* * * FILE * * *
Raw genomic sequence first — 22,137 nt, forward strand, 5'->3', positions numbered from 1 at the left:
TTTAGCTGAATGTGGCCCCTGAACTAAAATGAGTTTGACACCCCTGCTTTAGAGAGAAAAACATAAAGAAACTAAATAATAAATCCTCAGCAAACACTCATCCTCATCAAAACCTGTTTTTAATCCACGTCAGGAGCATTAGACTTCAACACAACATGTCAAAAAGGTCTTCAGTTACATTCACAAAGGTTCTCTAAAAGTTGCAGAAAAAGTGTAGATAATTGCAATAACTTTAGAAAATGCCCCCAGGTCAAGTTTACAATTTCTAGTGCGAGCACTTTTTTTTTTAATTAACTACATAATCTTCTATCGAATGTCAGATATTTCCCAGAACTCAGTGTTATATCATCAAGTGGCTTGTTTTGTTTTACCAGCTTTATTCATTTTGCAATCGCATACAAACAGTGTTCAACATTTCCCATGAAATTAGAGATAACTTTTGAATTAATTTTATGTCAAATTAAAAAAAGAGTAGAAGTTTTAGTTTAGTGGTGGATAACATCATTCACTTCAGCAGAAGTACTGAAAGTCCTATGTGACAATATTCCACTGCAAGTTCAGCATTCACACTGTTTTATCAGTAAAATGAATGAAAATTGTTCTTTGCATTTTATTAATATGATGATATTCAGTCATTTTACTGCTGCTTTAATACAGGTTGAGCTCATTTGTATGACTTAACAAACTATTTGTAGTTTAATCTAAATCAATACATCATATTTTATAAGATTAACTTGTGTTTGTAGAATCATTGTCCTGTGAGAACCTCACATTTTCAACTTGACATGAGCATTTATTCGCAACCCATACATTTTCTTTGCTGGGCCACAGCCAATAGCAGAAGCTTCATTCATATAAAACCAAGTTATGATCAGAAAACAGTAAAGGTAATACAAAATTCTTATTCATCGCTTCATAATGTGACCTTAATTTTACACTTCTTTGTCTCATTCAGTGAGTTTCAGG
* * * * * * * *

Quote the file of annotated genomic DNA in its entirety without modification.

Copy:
Raw genomic sequence first — 22,137 nt, forward strand, 5'->3', positions numbered from 1 at the left:
TTTAGCTGAATGTGGCCCCTGAACTAAAATGAGTTTGACACCCCTGCTTTAGAGAGAAAAACATAAAGAAACTAAATAATAAATCCTCAGCAAACACTCATCCTCATCAAAACCTGTTTTTAATCCACGTCAGGAGCATTAGACTTCAACACAACATGTCAAAAAGGTCTTCAGTTACATTCACAAAGGTTCTCTAAAAGTTGCAGAAAAAGTGTAGATAATTGCAATAACTTTAGAAAATGCCCCCAGGTCAAGTTTACAATTTCTAGTGCGAGCACTTTTTTTTTTAATTAACTACATAATCTTCTATCGAATGTCAGATATTTCCCAGAACTCAGTGTTATATCATCAAGTGGCTTGTTTTGTTTTACCAGCTTTATTCATTTTGCAATCGCATACAAACAGTGTTCAACATTTCCCATGAAATTAGAGATAACTTTTGAATTAATTTTATGTCAAATTAAAAAAAGAGTAGAAGTTTTAGTTTAGTGGTGGATAACATCATTCACTTCAGCAGAAGTACTGAAAGTCCTATGTGACAATATTCCACTGCAAGTTCAGCATTCACACTGTTTTATCAGTAAAATGAATGAAAATTGTTCTTTGCATTTTATTAATATGATGATATTCAGTCATTTTACTGCTGCTTTAATACAGGTTGAGCTCATTTGTATGACTTAACAAACTATTTGTAGTTTAATCTAAATCAATACATCATATTTTATAAGATTAACTTGTGTTTGTAGAATCATTGTCCTGTGAGAACCTCACATTTTCAACTTGACATGAGCATTTATTCGCAACCCATACATTTTCTTTGCTGGGCCACAGCCAATAGCAGAAGCTTCATTCATATAAAACCAAGTTATGATCAGAAAACAGTAAAGGTAATACAAAATTCTTATTCATCGCTTCATAATGTGACCTTAATTTTACACTTCTTTGTCTCATTCAGTGAGTTTCAGG